We will now look at several arguments, which may or may not be supported by Dr. I will also present a couple of arguments indicating that the earth is much older than a few thousand years.
Former creationist Glenn Morton examines several famous young-earth creationist arguments and provides data to illustrate their flaws.
Seriously speaking, a favorite attack on radiometric dating involves dangling "horror stories" about gross errors before the reader, thus giving the impression that radiometric dating is totally unreliable.
Woodmorappe (1979), with his collection of some 350 bad radiometric dates, must surely be the master of that technique.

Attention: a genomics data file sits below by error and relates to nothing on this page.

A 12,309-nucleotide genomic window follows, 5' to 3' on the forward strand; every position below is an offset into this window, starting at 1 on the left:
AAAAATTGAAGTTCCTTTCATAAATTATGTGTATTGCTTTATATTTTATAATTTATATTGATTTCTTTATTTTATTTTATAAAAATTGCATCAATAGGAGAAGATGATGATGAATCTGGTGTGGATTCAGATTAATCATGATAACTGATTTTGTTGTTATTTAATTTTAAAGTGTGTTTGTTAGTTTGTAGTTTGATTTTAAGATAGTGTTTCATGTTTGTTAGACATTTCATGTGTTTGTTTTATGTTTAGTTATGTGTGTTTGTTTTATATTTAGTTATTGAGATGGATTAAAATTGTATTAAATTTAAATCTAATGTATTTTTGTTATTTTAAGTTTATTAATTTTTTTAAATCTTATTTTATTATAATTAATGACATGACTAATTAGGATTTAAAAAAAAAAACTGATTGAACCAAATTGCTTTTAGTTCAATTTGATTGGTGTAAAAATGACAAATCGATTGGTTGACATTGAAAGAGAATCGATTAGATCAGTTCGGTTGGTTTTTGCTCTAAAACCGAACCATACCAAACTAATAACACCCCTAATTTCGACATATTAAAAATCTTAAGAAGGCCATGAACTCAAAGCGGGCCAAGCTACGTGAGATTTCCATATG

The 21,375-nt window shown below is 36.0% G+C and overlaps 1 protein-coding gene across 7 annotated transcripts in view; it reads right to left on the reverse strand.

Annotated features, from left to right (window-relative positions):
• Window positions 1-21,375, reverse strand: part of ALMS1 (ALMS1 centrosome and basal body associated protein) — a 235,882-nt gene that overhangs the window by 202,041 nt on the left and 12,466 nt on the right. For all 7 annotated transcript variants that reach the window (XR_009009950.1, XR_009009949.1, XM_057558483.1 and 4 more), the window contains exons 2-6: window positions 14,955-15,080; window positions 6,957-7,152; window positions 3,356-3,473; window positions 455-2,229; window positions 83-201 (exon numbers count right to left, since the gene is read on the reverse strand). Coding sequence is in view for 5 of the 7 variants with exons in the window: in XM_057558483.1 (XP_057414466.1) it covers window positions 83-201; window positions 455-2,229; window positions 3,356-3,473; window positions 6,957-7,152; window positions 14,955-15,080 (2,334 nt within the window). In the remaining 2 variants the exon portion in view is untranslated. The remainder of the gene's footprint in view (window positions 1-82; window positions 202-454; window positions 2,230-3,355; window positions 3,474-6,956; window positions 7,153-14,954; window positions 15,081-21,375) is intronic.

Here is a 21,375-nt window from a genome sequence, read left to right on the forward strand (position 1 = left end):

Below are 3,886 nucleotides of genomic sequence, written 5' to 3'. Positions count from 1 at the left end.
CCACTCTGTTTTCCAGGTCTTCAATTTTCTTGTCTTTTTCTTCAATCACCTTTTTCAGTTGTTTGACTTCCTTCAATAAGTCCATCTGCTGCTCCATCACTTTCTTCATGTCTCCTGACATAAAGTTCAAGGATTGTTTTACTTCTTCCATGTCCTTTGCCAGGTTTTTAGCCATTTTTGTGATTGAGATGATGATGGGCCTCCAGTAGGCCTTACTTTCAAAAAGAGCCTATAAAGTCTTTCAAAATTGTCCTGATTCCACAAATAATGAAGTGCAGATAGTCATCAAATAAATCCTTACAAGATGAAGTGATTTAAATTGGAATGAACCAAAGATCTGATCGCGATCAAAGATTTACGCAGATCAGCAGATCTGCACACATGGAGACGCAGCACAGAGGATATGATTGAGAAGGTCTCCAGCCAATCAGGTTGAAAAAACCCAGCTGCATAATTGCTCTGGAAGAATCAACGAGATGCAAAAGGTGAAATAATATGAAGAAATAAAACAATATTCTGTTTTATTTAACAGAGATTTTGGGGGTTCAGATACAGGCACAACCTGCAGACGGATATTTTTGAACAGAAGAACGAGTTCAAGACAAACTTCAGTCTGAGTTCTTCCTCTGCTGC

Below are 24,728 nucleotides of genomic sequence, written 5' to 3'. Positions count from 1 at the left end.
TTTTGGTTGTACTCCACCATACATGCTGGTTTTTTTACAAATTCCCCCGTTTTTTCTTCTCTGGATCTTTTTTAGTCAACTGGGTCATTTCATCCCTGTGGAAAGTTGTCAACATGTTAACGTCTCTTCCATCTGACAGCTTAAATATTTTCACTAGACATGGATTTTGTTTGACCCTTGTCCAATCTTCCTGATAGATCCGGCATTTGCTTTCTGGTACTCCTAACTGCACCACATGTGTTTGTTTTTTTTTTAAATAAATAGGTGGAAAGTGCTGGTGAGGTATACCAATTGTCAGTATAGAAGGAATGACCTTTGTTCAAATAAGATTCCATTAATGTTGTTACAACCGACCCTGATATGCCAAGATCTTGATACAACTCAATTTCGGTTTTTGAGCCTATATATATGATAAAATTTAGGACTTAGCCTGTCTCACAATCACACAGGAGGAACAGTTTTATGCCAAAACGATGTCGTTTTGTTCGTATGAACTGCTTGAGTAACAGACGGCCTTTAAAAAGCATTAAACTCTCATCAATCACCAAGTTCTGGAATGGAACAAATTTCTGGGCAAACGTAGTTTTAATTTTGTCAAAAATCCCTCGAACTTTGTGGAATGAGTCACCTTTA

Upon being presented with claims that radiometric dating is totally erroneous, a question naturally arises: If radiometric geochronology is half as bad as Woodmorappe's list suggests, then how in the world did geologists ever arrive at a tight consensus for the official dates?
Look at the various radiometric tables in use over the last 20 years or so and you will find, at least for the fossil-bearing strata, a remarkably tight agreement. Did the geochronologists throw darts to determine the accepted dates?
(Matson, 1993, p.1) Either we have a worldwide conspiracy among geologists, which no sane person believes, or else the numerous radiometric dates were consistent enough to allow that kind of close agreement. Dalrymple, an expert in radiometric dating with lots of hands-on experience, puts the percentage of bad dates at only 5-10 percent.
When you consider that each radiometric method is subject to different types of error, that the different "clocks" run at different speeds, such an agreement would be extremely rare on the basis of pure chance.
Today, we have some 100,000 radiometric dates, the vast majority contributing sensibly to the overall picture.